One of the greatest theological diseases we find in contemporary Catholicism is pelagianism, the notion that we’re all basically good people whose moral improvement and salvation is the result of our good actions. In this mindset, God’s grace becomes less consequential because it’s less necessary. At its heart, Christianity is about doing good things.

Throughout history, great theologians have combated pelagianism: Augustine, Thomas Aquinas, and, in our own time, Hans Urs von Balthasar and Benedict XVI. They have reminded us that, at its heart, Christianity is a love story in which God seeks us out and draws us closer to himself. The first move belongs to God, and any real good we do is a gift from him, enshrouded with his own love. In this understanding, God’s grace has the primacy and priority.


In his  homily for the Chrism Mass  yesterday, Pope Francis underscored this, calling out implicit pelagianism by name:


It is not in soul-searching or constant introspection that we encounter the Lord: self-help courses can be useful in life, but to live by going from one course to another, from one method to another, leads us to become pelagians and to minimize the power of grace, which comes alive and flourishes to the extent that we, in faith, go out and give ourselves and the Gospel to others, giving what little ointment we have to those who have nothing, nothing at all.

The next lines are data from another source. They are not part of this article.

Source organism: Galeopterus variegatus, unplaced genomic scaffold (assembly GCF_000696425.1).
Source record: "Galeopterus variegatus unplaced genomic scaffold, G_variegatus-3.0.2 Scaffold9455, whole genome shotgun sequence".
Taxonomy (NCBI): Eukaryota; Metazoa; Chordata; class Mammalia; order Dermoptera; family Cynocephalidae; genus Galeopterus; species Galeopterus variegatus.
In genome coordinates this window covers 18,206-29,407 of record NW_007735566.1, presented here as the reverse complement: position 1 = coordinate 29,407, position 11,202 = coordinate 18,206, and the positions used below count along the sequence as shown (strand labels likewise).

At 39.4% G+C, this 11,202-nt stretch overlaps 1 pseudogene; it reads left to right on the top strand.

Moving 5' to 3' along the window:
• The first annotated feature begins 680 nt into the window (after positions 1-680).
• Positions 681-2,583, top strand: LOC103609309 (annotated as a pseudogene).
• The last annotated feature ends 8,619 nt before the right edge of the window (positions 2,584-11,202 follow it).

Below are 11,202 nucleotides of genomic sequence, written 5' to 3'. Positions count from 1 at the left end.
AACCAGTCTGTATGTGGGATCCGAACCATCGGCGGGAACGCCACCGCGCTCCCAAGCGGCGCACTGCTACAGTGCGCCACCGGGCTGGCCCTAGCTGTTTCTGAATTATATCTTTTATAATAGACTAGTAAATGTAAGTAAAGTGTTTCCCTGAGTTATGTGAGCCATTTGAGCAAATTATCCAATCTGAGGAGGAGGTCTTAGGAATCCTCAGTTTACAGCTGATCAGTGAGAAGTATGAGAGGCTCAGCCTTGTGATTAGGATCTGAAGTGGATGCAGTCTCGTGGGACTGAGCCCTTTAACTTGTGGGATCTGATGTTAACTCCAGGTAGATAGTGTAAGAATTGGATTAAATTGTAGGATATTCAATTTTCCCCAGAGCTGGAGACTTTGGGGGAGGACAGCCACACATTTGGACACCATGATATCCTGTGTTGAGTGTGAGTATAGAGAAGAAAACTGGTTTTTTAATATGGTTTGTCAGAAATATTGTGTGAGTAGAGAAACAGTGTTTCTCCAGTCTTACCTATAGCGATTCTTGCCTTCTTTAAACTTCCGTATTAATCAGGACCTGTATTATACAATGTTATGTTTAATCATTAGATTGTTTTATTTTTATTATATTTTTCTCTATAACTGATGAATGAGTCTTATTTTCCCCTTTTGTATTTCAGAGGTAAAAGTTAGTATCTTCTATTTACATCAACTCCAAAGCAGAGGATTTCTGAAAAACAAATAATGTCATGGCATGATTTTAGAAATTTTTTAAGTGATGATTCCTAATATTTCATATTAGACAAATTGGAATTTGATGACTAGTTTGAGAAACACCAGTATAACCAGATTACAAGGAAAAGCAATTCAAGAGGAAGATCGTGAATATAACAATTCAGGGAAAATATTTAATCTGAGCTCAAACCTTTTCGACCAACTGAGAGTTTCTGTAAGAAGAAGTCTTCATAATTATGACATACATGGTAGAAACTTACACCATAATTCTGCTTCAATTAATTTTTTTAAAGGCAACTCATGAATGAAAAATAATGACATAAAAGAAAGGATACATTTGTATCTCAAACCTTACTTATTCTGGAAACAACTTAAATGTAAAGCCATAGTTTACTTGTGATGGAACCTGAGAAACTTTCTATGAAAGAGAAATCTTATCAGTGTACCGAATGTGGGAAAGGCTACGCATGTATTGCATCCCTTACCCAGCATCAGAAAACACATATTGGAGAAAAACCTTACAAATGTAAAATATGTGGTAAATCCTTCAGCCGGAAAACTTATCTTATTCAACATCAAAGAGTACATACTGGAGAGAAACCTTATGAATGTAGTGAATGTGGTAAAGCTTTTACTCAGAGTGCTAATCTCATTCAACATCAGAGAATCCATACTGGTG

As we hear God’s call to evangelize and serve, we do so mindful that we are responding to a gift received. We are no longer our own, and we no longer operate by our own powers. But the more we respond, by grace, to the grace that we have been given, the more grace grows in us, making us more and more alive.


On Wednesday, in his  General Audience , the pope drove the point home further. He reminds us that God’s grace seeks us out before we seek him out, that God’s love and action are prior to our own:


God did not wait for us to go to Him, but He moved towards us,  without calculation, without measures.  This is how God is: He is always the first, He moves towards us.  . . .

God always thinks with mercy: do not forget this. God always thinks with mercy: our merciful Father. God thinks like a father who awaits the return of his child and goes to meet him, sees him coming when he is still far away . . . What does this mean? That each and every day he went out to see if his son was coming home. This is our merciful Father. It is the sign that he was waiting for him from the terrace of his house; God thinks like the Samaritan that does not approach the victim to commiserate with him, or look the other way, but to rescue him  without asking for anything in return,  without asking if he was Jew, if he was pagan, a Samaritan, rich or poor: he does not ask anything—he does not ask these things, he asks for nothing. He goes to his aid: This is how God thinks. God thinks like the shepherd who gives his life to defend and save his sheep.  

Let us approach Holy Week, then, mindful that we approach a God who first approached us, a Father whose exquisite mercy we need desperately, who gives us abundantly that mercy and grace without which we can do nothing of everlasting importance.

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